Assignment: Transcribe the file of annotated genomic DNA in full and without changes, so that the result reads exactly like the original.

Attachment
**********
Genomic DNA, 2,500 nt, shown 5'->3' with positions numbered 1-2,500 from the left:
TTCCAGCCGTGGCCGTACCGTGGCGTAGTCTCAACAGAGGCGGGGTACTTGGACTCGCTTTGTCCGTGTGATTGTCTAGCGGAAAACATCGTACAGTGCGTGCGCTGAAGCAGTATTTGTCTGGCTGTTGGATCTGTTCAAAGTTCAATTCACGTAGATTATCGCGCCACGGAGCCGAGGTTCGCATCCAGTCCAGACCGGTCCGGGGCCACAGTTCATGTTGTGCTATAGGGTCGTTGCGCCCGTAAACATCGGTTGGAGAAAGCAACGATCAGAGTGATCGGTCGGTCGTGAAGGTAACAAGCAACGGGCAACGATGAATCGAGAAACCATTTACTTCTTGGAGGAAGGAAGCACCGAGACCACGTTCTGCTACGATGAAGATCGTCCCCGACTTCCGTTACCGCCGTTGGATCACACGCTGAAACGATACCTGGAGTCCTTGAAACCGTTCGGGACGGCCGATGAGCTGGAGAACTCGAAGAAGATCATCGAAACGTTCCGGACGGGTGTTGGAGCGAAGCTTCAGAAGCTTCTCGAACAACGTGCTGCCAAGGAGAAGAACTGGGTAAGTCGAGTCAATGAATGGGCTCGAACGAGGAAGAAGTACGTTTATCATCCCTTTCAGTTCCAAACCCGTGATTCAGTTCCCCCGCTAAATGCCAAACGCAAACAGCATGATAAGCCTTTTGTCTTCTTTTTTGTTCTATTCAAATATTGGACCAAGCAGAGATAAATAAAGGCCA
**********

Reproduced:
Genomic DNA, 2,500 nt, shown 5'->3' with positions numbered 1-2,500 from the left:
TTCCAGCCGTGGCCGTACCGTGGCGTAGTCTCAACAGAGGCGGGGTACTTGGACTCGCTTTGTCCGTGTGATTGTCTAGCGGAAAACATCGTACAGTGCGTGCGCTGAAGCAGTATTTGTCTGGCTGTTGGATCTGTTCAAAGTTCAATTCACGTAGATTATCGCGCCACGGAGCCGAGGTTCGCATCCAGTCCAGACCGGTCCGGGGCCACAGTTCATGTTGTGCTATAGGGTCGTTGCGCCCGTAAACATCGGTTGGAGAAAGCAACGATCAGAGTGATCGGTCGGTCGTGAAGGTAACAAGCAACGGGCAACGATGAATCGAGAAACCATTTACTTCTTGGAGGAAGGAAGCACCGAGACCACGTTCTGCTACGATGAAGATCGTCCCCGACTTCCGTTACCGCCGTTGGATCACACGCTGAAACGATACCTGGAGTCCTTGAAACCGTTCGGGACGGCCGATGAGCTGGAGAACTCGAAGAAGATCATCGAAACGTTCCGGACGGGTGTTGGAGCGAAGCTTCAGAAGCTTCTCGAACAACGTGCTGCCAAGGAGAAGAACTGGGTAAGTCGAGTCAATGAATGGGCTCGAACGAGGAAGAAGTACGTTTATCATCCCTTTCAGTTCCAAACCCGTGATTCAGTTCCCCCGCTAAATGCCAAACGCAAACAGCATGATAAGCCTTTTGTCTTCTTTTTTGTTCTATTCAAATATTGGACCAAGCAGAGATAAATAAAGGCCA